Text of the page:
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Urne Burial

4.11 of 5 stars 4.11  ·  rating details  ·  126 ratings  ·  14 reviews
1658. Urn burial, or a discourse of the Sepulchral urns lately found in Norfolk. Together with The Garden of Cyrus, or the Quincuncial, Lozenge, or Network Plantations of the ancients, artificially, naturally, mystically considered. These works are written in Old English text, and due to the age of the originals we reproduced, some pages may be found to be spotty or faded.
Paperback, 128 pages
Published August 25th 2005 by Penguin Books (first published 1658)
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This was the book that got me hooked on Sir Thomas Browne. I bought it at random in 2007 in Bluewater, and sat in the food court waiting for my girlfriend to finish shopping, and I vividly remember how stunned with pleasure I was from reading the following sentence:

Some being of the opinion of Thales, that water was the originall of all things, thought it most equall to submit unto the principle of putrefaction, and conclude in a moist relentment.

I repeated it excitedly to Hannah and her friend
Best free online version to be found, printed and read here:

Of course, one could also simply purchase his complete works...hint hint...

He is, as Mr Gass has pointed out, one of the true high points of English prose. And, on top of that, this text itself is fascinating and, in many ways, deeply moving in its analysis.

He shows us what this rude, crude and battered language was once capable of.

And, simply to share and wallow in beauty, there is this:

Justin Evans
This little book does double duty: first, it gives me a pocket-sized bit of Browne to carry around should I ever need to ponder death, fame, legacy and salvation. Of this I have little to say, except that it's just as good as people say stylistically, and a bit better than they say in content (i.e., this is not teenage nihilism), unless you're the kind of person who assumes that if a good writer disagrees with you, s/he is obviously being ironic.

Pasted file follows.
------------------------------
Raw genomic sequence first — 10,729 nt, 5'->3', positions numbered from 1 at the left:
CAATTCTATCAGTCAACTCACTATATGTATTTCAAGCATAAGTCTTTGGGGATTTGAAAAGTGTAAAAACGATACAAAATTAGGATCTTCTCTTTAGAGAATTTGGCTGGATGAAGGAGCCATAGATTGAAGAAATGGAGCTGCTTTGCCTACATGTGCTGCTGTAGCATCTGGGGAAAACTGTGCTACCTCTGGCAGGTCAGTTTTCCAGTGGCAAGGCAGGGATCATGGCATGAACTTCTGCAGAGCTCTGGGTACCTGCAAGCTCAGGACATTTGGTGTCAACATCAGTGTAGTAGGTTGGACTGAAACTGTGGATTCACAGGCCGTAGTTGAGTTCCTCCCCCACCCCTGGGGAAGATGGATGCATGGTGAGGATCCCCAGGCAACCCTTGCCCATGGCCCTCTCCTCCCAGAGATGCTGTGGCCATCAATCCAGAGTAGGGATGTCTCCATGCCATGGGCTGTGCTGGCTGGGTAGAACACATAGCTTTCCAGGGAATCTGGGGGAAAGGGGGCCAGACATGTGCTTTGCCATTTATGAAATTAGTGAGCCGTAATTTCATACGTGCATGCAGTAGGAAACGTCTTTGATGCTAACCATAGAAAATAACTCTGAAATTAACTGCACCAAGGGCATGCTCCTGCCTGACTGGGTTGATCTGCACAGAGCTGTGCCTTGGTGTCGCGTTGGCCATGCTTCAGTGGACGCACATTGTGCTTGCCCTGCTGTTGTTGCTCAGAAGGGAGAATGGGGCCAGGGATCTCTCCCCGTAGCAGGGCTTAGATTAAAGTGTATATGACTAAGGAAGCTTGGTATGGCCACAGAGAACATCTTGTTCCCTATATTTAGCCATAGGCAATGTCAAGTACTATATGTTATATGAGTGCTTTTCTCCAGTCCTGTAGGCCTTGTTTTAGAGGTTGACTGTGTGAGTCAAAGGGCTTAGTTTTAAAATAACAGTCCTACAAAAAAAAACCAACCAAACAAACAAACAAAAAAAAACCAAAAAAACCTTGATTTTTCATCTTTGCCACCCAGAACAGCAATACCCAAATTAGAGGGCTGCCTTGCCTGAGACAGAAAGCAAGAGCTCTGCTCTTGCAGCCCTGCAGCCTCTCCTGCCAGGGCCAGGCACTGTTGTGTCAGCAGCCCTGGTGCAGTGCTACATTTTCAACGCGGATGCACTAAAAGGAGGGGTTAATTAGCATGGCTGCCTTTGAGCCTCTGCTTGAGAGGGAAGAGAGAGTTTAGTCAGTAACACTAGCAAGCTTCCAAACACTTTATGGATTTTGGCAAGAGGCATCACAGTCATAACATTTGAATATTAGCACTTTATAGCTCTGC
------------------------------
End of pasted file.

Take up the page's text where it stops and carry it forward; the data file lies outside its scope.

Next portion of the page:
Second, it gave me a tiny bit of Sebald at the st
I am still stunned after having read this magnificent essay. It begins slowly as a scholarly discussion of funeral customs of the ancients and, in its culminating chapter, is as profound as Ecclesiastes in denouncing the vanity of wanting to leave behind towering monuments to our former selves. Never in all my days of reading have I seen such deep scholarship wedded to such humility and an overwhelming sense of goodness:
Pious spirits who passed their days in raptures of futurity, made little mor
Douglas Dalrymple
I wonder why we modernize Shakespeare’s spelling, and Marlowe’s and Ben Jonson’s, and the King James Bible’s spelling too, but always leave Thomas Browne’s intact? Reading Browne as-is, we hold him at a distance from ourselves: he’s like us in his concerns and interests, maybe, but we want the reminder of his antiquity.

In Urne-Buriall, Browne has a 100-page-long Yorick-I-knew-thee moment inspired by the recovery of old burial urns, possibly Roman era, dug up in a field. After a catalog of ancie
I first heard of Browne in Borges - as so often - in the ending of "Tlön, Uqbar, Orbis Tertius" where the narrator is attempting to translate it into Spanish. Borges is always interested in translation (see for example his fantastic essay on translating the 1001 Nights) and I made a note to look up this work which presented such challenges for rendering into Spanish. (The actual edition I used was James Eason's online edition.)